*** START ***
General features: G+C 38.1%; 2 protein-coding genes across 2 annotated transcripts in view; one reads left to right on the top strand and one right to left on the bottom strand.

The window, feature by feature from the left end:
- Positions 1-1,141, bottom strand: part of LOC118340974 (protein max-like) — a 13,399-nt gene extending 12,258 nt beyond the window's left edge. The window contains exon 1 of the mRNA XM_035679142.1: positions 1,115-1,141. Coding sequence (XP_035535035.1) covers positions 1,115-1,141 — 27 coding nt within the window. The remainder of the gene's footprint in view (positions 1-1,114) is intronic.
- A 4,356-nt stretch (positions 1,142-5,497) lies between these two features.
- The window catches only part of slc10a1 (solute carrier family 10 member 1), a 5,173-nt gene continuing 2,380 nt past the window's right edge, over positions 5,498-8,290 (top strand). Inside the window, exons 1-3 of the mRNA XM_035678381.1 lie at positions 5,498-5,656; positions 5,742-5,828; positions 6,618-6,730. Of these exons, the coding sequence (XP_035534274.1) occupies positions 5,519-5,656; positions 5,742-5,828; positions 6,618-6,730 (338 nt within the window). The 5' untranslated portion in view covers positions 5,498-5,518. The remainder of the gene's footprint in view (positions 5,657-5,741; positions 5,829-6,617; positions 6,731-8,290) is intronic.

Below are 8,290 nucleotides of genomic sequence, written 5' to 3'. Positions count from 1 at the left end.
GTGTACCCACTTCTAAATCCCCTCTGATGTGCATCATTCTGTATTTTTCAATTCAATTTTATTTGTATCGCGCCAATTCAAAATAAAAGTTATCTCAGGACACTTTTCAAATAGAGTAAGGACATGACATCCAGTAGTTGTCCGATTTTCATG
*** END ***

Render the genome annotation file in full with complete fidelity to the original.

General features: G+C 38.1%; 2 protein-coding genes across 2 annotated transcripts in view; one reads left to right on the top strand and one right to left on the bottom strand.

The window, feature by feature from the left end:
- Positions 1-1,141, bottom strand: part of LOC118340974 (protein max-like) — a 13,399-nt gene extending 12,258 nt beyond the window's left edge. The window contains exon 1 of the mRNA XM_035679142.1: positions 1,115-1,141. Coding sequence (XP_035535035.1) covers positions 1,115-1,141 — 27 coding nt within the window. The remainder of the gene's footprint in view (positions 1-1,114) is intronic.
- A 4,356-nt stretch (positions 1,142-5,497) lies between these two features.
- The window catches only part of slc10a1 (solute carrier family 10 member 1), a 5,173-nt gene continuing 2,380 nt past the window's right edge, over positions 5,498-8,290 (top strand). Inside the window, exons 1-3 of the mRNA XM_035678381.1 lie at positions 5,498-5,656; positions 5,742-5,828; positions 6,618-6,730. Of these exons, the coding sequence (XP_035534274.1) occupies positions 5,519-5,656; positions 5,742-5,828; positions 6,618-6,730 (338 nt within the window). The 5' untranslated portion in view covers positions 5,498-5,518. The remainder of the gene's footprint in view (positions 5,657-5,741; positions 5,829-6,617; positions 6,731-8,290) is intronic.

Below are 8,290 nucleotides of genomic sequence, written 5' to 3'. Positions count from 1 at the left end.
GTGTACCCACTTCTAAATCCCCTCTGATGTGCATCATTCTGTATTTTTCAATTCAATTTTATTTGTATCGCGCCAATTCAAAATAAAAGTTATCTCAGGACACTTTTCAAATAGAGTAAGGACATGACATCCAGTAGTTGTCCGATTTTCATG